On a barn floor, for example, where manure is removed at least once per day, NH3 emissions vary with temperature and are relatively low in cold winter weather (Montes et al. 2009). In warm weather or on a surface such as an open lot where manure is not removed, nearly all of the urea-N can be lost to the atmosphere as NH3 (Hristov et al. 2011; Rotz 2004). Some housing systems use a bedded pack, whereby manure and bedding materials accumulate on the barn floor. With this strategy, a portion of the NH4+ is absorbed into the bedding material, emitting more NH3 than if it were it deposited on a scraped floor, but less than if it were deposited in an open lot. Bedded pack and open lot surfaces both provide aerobic and anaerobic conditions to support both nitrification and denitrification, creating emissions of N2O and N2 (Rotz 2004).

Manure removed from barns can be handled in solid, semi-solid, slurry or liquid forms. Solid manure is relatively dry, often scraped from open lot surfaces where most of the labile N has been emitted as NH3 (Hristov et al. 2011). Semi-solid manure is formed using bedding material to absorb manure moisture. This type of manure is typically not stored for long periods and may be spread on crop and pastures each day of the year as it is produced. Slurry is formed by scraping manure from the floor of free stall and similar barns designed to use less bedding material. Liquid manure is typically formed by using a solids separator to remove a major portion of the manure particles, leaving the manure solution with less than 5 % dry matter content. Manure solids can be composted and used as bedding material, with most of the NH4+ remaining in the liquid portion (Meyer et al. 2007). Both slurry and liquid manure are typically stored for 4-6 months and in some cases up to a full year to allow the nutrients to be applied to fields at a time when they are best used by growing crops or grassland. However, this requires a storage capacity that many operations lack and consequently it is not unusual for manure to be spread on frozen fields or pastures during the winter.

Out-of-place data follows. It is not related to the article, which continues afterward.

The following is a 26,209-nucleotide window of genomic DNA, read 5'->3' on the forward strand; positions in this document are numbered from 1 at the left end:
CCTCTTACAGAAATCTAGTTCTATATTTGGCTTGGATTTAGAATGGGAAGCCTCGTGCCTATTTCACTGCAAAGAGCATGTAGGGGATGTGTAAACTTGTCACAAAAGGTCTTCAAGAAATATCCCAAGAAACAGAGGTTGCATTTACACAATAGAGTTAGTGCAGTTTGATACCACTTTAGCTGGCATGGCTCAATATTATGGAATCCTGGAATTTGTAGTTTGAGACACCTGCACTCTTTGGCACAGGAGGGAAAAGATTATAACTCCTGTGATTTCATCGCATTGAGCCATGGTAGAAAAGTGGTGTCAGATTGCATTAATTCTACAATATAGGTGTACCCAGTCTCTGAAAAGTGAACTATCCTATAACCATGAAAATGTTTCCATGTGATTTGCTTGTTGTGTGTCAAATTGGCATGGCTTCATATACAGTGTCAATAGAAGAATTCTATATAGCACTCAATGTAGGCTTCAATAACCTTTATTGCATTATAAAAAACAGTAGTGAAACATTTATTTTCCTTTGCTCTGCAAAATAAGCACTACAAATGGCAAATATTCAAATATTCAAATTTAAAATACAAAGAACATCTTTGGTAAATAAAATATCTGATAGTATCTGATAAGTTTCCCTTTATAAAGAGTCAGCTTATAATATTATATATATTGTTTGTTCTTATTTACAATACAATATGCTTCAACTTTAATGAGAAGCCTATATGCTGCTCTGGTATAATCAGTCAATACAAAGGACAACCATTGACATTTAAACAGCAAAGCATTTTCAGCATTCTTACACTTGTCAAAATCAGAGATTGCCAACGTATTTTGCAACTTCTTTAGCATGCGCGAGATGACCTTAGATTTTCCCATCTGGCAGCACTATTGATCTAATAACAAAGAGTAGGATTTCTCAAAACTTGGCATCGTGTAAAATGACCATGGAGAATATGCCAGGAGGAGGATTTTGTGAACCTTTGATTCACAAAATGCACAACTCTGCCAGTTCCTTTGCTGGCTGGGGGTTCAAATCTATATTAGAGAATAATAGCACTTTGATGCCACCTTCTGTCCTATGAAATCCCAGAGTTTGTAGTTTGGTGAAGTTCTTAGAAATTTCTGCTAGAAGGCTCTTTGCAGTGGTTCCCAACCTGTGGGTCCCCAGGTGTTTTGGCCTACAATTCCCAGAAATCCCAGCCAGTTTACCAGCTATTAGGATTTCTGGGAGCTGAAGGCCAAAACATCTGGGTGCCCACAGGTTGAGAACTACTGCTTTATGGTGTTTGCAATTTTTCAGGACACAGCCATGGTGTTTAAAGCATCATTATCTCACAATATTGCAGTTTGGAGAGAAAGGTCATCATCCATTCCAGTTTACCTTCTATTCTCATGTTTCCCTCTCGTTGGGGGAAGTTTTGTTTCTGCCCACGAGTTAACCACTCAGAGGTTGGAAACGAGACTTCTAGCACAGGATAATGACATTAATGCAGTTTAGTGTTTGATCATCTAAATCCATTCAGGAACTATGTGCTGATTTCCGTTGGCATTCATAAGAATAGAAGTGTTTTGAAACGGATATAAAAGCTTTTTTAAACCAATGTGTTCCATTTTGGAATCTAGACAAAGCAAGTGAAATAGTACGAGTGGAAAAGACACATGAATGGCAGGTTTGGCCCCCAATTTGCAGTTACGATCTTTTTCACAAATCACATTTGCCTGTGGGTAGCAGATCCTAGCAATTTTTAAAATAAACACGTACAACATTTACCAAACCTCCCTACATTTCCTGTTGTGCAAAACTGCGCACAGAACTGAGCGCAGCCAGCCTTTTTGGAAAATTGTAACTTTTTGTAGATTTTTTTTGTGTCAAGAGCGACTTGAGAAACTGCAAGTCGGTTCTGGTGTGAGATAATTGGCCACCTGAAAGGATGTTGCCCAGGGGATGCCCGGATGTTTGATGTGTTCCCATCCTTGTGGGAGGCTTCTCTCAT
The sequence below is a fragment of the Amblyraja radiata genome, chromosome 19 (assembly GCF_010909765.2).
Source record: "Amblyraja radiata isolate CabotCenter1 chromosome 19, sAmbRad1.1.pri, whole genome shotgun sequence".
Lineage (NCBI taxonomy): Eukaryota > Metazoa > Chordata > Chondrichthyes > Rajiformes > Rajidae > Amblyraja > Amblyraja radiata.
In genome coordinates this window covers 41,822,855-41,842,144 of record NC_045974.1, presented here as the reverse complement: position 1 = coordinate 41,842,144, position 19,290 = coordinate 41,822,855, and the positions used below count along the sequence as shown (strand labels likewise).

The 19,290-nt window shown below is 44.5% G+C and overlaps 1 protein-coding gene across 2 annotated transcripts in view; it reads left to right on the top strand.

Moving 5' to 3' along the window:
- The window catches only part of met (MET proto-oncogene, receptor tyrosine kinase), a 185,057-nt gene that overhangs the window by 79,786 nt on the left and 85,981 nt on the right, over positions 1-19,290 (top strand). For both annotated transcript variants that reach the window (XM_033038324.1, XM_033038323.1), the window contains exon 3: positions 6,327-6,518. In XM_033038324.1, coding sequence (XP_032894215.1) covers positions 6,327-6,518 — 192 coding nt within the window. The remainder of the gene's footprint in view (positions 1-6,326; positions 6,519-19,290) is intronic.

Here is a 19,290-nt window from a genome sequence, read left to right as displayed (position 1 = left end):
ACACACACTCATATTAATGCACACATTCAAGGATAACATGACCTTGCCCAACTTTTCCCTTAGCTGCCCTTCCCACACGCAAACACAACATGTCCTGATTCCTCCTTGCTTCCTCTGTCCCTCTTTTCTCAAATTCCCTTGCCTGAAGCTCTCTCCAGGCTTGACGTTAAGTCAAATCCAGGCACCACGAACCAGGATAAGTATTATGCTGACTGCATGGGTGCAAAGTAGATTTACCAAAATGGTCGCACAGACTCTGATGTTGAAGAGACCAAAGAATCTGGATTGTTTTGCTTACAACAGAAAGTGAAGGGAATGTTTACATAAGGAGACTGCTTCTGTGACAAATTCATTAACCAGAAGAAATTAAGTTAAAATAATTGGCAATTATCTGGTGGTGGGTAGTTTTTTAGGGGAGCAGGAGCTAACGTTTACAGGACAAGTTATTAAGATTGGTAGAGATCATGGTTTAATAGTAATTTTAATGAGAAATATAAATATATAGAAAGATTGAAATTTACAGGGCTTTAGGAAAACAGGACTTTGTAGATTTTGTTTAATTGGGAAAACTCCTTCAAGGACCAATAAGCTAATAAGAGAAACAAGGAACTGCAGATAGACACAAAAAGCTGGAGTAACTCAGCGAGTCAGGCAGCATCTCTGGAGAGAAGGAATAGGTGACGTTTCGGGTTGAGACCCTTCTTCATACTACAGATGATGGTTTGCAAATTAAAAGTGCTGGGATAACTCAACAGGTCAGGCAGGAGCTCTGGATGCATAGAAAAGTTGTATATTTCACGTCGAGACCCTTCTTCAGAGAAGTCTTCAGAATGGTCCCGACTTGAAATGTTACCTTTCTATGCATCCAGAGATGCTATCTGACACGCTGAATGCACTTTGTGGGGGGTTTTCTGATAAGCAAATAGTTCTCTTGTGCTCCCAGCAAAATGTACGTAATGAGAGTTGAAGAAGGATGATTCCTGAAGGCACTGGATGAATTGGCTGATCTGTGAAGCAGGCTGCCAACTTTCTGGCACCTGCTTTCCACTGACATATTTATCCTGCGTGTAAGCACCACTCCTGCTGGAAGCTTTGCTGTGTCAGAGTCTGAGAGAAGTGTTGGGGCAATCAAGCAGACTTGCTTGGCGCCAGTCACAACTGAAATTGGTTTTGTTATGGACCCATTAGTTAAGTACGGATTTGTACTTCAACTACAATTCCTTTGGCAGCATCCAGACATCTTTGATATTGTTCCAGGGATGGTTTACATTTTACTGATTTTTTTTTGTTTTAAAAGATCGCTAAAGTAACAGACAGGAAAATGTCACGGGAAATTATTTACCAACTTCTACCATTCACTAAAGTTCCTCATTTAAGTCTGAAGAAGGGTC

During long term manure storage, the organic N portion in the manure slowly decomposes, producing NH4+. If semi-solid manure is stored, it is placed in a stack where NH3 emissions occur and nitrification and denitrification processes generate N2O, NOx and N2 emissions. About 10–20 % of the N entering storage is lost mainly as NH3 (Rotz 2004). Slurry manure is typically stored in a tank. When manure is continually added to the surface of the tank, up to 30 % of the N can be lost as NH3, but little or no N2O escapes, because anaerobic conditions inhibit nitrification, thus preventing conversion to NO3 and subsequent denitrification. When manure is pumped into the bottom of the tank, a crust of manure solids can form on the surface, reducing emissions of NH3 by up to 80 %. However, nitrification and denitrification can occur within this crust, thus emitting N2O (Petersen and Miller 2006). Liquid manure is commonly stored in a lined earthen basin or lagoon where NH3, N2O and N2 losses are relatively high (Harper et al. 2004). When a multiple stage lagoon (e.g., flow from a facultative to anaerobic lagoon) is used, up to 90 % of the N can be lost or removed between the inlet and outlet.